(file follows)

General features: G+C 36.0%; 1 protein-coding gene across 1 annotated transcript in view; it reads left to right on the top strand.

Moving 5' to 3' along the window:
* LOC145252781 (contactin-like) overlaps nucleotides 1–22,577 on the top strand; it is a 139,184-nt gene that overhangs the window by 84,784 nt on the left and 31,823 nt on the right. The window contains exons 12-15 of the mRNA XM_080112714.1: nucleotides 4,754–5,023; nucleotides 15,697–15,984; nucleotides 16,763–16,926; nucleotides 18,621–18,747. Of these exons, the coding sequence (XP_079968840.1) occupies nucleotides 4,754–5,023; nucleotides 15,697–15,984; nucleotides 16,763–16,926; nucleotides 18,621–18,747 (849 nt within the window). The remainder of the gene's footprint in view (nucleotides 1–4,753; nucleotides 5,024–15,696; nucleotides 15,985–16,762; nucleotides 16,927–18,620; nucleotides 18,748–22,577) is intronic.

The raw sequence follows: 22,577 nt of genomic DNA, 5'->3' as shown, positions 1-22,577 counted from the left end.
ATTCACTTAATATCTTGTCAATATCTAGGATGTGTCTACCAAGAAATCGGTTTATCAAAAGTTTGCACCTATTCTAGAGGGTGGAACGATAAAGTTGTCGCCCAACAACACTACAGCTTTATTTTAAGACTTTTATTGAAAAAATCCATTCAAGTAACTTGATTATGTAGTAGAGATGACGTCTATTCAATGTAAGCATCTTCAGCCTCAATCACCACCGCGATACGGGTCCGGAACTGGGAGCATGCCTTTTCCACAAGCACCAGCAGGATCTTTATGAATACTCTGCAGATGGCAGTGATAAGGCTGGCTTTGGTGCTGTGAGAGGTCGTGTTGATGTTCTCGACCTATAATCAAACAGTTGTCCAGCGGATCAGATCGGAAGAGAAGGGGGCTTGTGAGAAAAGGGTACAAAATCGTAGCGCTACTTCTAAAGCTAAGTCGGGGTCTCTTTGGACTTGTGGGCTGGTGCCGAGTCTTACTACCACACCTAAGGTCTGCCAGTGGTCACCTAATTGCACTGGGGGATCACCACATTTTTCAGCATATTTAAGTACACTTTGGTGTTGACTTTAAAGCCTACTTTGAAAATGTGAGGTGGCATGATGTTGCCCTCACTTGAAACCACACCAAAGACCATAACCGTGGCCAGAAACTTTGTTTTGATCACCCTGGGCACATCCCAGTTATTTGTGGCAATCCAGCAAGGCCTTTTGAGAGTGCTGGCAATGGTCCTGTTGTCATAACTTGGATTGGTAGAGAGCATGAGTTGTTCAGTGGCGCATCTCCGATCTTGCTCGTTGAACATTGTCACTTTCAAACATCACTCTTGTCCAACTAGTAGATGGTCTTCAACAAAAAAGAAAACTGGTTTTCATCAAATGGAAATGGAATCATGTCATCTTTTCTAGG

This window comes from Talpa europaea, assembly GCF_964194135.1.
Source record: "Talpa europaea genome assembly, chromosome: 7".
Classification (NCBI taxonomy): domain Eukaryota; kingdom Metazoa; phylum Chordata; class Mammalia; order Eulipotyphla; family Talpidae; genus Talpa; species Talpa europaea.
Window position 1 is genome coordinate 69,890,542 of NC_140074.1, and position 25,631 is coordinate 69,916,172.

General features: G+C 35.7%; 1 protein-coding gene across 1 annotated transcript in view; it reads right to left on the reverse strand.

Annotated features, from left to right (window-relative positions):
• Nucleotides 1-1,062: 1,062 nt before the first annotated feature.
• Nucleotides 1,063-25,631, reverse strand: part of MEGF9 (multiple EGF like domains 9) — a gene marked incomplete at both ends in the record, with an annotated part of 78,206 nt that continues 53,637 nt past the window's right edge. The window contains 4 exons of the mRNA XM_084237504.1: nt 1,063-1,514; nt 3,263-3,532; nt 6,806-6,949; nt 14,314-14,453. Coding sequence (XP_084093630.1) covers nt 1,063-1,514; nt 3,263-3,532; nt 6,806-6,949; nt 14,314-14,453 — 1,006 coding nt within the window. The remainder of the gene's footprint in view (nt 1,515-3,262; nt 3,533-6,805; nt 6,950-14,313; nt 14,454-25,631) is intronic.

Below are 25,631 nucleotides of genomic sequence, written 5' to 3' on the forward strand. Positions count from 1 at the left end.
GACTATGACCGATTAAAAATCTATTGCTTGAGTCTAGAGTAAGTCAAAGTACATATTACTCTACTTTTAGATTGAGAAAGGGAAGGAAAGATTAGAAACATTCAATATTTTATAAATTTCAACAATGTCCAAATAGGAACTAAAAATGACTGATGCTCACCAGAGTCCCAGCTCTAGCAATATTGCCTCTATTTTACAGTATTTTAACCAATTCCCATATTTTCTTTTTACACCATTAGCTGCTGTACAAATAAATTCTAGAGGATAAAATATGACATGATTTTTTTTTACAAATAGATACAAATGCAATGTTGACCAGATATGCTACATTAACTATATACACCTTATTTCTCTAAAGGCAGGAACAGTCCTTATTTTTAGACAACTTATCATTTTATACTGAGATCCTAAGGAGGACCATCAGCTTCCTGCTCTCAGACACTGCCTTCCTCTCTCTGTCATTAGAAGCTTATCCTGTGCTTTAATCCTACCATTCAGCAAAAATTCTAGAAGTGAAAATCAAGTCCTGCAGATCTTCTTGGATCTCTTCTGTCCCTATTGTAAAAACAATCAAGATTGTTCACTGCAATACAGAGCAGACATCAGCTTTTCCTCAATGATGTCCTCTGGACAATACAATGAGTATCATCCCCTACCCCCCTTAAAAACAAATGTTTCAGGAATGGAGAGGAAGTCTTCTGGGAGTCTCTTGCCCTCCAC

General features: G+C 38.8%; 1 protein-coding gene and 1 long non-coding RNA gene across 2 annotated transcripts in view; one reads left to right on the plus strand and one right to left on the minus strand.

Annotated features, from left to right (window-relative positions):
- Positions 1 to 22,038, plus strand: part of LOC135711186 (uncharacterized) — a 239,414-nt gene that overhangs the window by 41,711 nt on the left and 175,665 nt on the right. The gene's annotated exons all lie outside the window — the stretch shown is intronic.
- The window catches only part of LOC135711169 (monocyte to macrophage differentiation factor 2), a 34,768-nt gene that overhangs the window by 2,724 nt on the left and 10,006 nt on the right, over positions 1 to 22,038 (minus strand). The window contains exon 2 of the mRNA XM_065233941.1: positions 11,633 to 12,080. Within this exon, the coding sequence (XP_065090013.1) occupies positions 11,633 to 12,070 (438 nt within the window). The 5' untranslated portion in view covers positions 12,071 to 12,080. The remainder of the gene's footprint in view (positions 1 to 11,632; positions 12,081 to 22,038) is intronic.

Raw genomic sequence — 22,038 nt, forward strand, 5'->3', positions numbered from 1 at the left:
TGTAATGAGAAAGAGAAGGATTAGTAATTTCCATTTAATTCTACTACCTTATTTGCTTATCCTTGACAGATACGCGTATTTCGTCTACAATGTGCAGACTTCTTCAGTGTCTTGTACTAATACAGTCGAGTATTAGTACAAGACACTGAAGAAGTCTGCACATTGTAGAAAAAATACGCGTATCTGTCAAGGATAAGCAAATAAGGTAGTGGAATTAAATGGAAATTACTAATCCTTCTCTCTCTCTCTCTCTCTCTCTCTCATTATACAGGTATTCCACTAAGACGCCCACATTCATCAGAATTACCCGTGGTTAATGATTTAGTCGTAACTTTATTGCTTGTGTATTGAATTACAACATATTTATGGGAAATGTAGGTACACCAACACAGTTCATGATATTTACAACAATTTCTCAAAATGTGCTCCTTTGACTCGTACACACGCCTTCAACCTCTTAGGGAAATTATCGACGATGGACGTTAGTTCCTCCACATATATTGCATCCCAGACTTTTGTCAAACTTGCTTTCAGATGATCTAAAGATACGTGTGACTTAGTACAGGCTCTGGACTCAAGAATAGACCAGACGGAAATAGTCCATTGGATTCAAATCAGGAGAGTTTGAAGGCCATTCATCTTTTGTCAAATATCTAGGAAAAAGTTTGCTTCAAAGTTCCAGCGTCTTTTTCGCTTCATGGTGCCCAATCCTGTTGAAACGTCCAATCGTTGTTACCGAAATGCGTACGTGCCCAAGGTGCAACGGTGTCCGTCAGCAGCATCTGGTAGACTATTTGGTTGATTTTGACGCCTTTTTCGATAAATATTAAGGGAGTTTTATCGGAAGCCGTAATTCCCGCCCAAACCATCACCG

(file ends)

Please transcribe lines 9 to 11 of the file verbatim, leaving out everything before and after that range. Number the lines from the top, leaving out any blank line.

Window position 1 is genome coordinate 69,890,542 of NC_140074.1, and position 25,631 is coordinate 69,916,172.

General features: G+C 35.7%; 1 protein-coding gene across 1 annotated transcript in view; it reads right to left on the reverse strand.

Annotated features, from left to right (window-relative positions):